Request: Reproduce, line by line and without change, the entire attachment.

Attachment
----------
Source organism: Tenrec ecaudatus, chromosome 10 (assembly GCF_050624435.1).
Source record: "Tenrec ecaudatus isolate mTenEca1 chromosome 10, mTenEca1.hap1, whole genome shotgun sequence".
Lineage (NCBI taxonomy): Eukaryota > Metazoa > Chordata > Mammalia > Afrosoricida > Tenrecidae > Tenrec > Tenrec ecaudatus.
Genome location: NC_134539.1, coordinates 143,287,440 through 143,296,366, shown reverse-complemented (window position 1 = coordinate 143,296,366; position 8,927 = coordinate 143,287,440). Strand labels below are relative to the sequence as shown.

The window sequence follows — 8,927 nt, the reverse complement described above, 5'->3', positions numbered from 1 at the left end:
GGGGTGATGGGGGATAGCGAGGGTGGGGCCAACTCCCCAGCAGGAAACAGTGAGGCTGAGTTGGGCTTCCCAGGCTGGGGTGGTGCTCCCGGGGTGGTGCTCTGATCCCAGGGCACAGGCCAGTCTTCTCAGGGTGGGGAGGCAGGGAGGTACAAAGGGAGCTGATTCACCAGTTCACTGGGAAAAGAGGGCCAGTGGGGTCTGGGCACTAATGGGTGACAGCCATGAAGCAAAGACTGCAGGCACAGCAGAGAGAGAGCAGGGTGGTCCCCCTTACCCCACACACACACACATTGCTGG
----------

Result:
Source organism: Tenrec ecaudatus, chromosome 10 (assembly GCF_050624435.1).
Source record: "Tenrec ecaudatus isolate mTenEca1 chromosome 10, mTenEca1.hap1, whole genome shotgun sequence".
Lineage (NCBI taxonomy): Eukaryota > Metazoa > Chordata > Mammalia > Afrosoricida > Tenrecidae > Tenrec > Tenrec ecaudatus.
Genome location: NC_134539.1, coordinates 143,287,440 through 143,296,366, shown reverse-complemented (window position 1 = coordinate 143,296,366; position 8,927 = coordinate 143,287,440). Strand labels below are relative to the sequence as shown.

The window sequence follows — 8,927 nt, the reverse complement described above, 5'->3', positions numbered from 1 at the left end:
GGGGTGATGGGGGATAGCGAGGGTGGGGCCAACTCCCCAGCAGGAAACAGTGAGGCTGAGTTGGGCTTCCCAGGCTGGGGTGGTGCTCCCGGGGTGGTGCTCTGATCCCAGGGCACAGGCCAGTCTTCTCAGGGTGGGGAGGCAGGGAGGTACAAAGGGAGCTGATTCACCAGTTCACTGGGAAAAGAGGGCCAGTGGGGTCTGGGCACTAATGGGTGACAGCCATGAAGCAAAGACTGCAGGCACAGCAGAGAGAGAGCAGGGTGGTCCCCCTTACCCCACACACACACACATTGCTGG